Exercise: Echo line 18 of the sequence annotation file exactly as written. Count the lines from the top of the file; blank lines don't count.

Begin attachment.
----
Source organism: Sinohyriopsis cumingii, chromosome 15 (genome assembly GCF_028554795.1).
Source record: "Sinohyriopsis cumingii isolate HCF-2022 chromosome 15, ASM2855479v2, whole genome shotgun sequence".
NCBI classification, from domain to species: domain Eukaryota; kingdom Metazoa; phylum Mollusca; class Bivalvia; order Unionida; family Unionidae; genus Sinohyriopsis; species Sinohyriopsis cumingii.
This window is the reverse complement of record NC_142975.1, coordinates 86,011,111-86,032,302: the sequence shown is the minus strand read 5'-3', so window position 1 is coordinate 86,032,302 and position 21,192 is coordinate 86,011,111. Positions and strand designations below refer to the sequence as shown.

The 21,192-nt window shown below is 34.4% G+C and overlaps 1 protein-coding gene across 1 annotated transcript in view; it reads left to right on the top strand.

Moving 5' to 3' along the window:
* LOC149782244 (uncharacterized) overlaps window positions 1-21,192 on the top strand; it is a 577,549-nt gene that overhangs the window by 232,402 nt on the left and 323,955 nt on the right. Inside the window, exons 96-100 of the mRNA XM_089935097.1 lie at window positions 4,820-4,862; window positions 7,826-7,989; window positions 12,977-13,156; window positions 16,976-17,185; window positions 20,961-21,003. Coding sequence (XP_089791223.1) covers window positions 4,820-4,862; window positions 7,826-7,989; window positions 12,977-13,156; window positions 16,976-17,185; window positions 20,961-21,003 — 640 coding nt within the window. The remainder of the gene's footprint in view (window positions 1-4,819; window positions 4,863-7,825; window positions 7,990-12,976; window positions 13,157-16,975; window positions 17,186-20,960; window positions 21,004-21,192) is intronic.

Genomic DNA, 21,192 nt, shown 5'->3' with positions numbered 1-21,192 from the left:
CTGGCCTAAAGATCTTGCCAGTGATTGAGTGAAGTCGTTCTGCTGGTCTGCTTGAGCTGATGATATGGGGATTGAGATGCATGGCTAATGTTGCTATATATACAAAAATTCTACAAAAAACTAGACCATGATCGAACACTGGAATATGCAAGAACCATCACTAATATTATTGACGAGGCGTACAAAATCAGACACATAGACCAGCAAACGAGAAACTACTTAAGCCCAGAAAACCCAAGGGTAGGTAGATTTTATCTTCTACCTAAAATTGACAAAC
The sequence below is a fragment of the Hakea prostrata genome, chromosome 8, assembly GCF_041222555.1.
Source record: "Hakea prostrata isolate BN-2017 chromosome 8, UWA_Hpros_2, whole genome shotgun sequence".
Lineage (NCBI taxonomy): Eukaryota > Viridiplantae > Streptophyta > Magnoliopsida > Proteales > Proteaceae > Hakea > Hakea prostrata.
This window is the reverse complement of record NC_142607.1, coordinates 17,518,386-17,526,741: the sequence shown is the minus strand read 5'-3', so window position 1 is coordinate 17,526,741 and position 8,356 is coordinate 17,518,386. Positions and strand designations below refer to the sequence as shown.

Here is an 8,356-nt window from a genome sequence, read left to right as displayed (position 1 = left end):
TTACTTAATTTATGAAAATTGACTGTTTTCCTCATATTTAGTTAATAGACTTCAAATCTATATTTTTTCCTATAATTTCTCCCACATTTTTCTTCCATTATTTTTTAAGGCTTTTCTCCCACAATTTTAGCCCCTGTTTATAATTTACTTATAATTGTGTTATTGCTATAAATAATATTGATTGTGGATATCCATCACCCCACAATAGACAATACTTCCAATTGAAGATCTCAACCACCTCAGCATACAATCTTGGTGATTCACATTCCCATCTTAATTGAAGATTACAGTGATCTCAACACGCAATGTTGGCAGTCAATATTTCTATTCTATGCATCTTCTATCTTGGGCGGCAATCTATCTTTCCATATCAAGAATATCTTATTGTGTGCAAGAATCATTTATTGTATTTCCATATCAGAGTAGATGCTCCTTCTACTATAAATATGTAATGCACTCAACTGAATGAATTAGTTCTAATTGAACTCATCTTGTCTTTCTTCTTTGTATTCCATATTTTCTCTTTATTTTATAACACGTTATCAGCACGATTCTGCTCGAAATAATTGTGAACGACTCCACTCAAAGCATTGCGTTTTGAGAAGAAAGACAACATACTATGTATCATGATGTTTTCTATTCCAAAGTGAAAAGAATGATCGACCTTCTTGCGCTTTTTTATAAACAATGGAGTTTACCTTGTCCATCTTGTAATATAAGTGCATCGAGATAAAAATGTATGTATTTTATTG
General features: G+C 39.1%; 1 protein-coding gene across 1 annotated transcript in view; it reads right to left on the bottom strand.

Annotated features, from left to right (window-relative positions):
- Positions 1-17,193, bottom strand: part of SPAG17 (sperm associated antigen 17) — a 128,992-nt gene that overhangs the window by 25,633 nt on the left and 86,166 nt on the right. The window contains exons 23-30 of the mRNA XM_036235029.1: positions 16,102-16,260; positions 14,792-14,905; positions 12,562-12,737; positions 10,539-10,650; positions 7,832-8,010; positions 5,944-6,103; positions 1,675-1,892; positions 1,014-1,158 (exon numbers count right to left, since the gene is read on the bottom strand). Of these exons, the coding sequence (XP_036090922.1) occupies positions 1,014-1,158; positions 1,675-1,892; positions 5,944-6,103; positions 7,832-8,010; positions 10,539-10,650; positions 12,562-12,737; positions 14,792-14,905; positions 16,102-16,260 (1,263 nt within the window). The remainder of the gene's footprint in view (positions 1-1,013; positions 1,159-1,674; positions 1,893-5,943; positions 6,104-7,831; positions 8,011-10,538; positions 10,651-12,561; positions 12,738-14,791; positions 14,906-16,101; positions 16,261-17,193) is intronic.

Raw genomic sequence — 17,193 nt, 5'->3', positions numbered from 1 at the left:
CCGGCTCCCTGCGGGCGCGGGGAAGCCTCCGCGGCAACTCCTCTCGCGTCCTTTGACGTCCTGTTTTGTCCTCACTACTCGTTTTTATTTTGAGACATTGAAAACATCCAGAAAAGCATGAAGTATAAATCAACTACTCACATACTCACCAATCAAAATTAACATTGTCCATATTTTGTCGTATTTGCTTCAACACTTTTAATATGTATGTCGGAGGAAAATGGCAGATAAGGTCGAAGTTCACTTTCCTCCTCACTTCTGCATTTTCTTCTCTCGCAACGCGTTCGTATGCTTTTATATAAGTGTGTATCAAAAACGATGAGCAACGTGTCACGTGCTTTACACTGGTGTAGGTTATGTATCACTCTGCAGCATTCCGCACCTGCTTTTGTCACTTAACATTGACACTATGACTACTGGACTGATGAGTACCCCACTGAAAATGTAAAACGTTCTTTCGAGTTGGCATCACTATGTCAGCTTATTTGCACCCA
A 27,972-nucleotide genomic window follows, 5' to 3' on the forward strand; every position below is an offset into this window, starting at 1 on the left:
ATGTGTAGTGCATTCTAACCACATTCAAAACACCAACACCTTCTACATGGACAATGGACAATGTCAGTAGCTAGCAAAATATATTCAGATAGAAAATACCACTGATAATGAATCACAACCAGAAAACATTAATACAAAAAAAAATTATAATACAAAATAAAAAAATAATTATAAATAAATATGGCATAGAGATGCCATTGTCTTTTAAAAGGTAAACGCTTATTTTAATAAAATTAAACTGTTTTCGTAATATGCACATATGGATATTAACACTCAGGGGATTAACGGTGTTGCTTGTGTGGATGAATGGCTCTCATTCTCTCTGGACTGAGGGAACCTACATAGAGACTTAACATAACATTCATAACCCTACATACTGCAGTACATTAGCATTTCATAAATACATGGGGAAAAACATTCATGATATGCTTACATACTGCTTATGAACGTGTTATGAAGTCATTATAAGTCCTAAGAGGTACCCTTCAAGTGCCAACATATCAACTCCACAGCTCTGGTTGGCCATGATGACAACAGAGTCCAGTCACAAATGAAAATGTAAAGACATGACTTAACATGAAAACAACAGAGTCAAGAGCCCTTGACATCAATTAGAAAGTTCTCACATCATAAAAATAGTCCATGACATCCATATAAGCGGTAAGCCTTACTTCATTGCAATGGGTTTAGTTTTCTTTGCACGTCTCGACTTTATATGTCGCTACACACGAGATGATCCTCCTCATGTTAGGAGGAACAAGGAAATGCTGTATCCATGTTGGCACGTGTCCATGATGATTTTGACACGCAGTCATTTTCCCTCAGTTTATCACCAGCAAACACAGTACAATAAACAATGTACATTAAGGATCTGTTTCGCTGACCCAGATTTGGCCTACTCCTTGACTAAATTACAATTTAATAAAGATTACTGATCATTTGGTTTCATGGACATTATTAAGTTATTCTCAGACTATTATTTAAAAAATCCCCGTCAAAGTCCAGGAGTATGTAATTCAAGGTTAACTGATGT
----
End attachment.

- Positions 1-17,193, bottom strand: part of SPAG17 (sperm associated antigen 17) — a 128,992-nt gene that overhangs the window by 25,633 nt on the left and 86,166 nt on the right. The window contains exons 23-30 of the mRNA XM_036235029.1: positions 16,102-16,260; positions 14,792-14,905; positions 12,562-12,737; positions 10,539-10,650; positions 7,832-8,010; positions 5,944-6,103; positions 1,675-1,892; positions 1,014-1,158 (exon numbers count right to left, since the gene is read on the bottom strand). Of these exons, the coding sequence (XP_036090922.1) occupies positions 1,014-1,158; positions 1,675-1,892; positions 5,944-6,103; positions 7,832-8,010; positions 10,539-10,650; positions 12,562-12,737; positions 14,792-14,905; positions 16,102-16,260 (1,263 nt within the window). The remainder of the gene's footprint in view (positions 1-1,013; positions 1,159-1,674; positions 1,893-5,943; positions 6,104-7,831; positions 8,011-10,538; positions 10,651-12,561; positions 12,738-14,791; positions 14,906-16,101; positions 16,261-17,193) is intronic.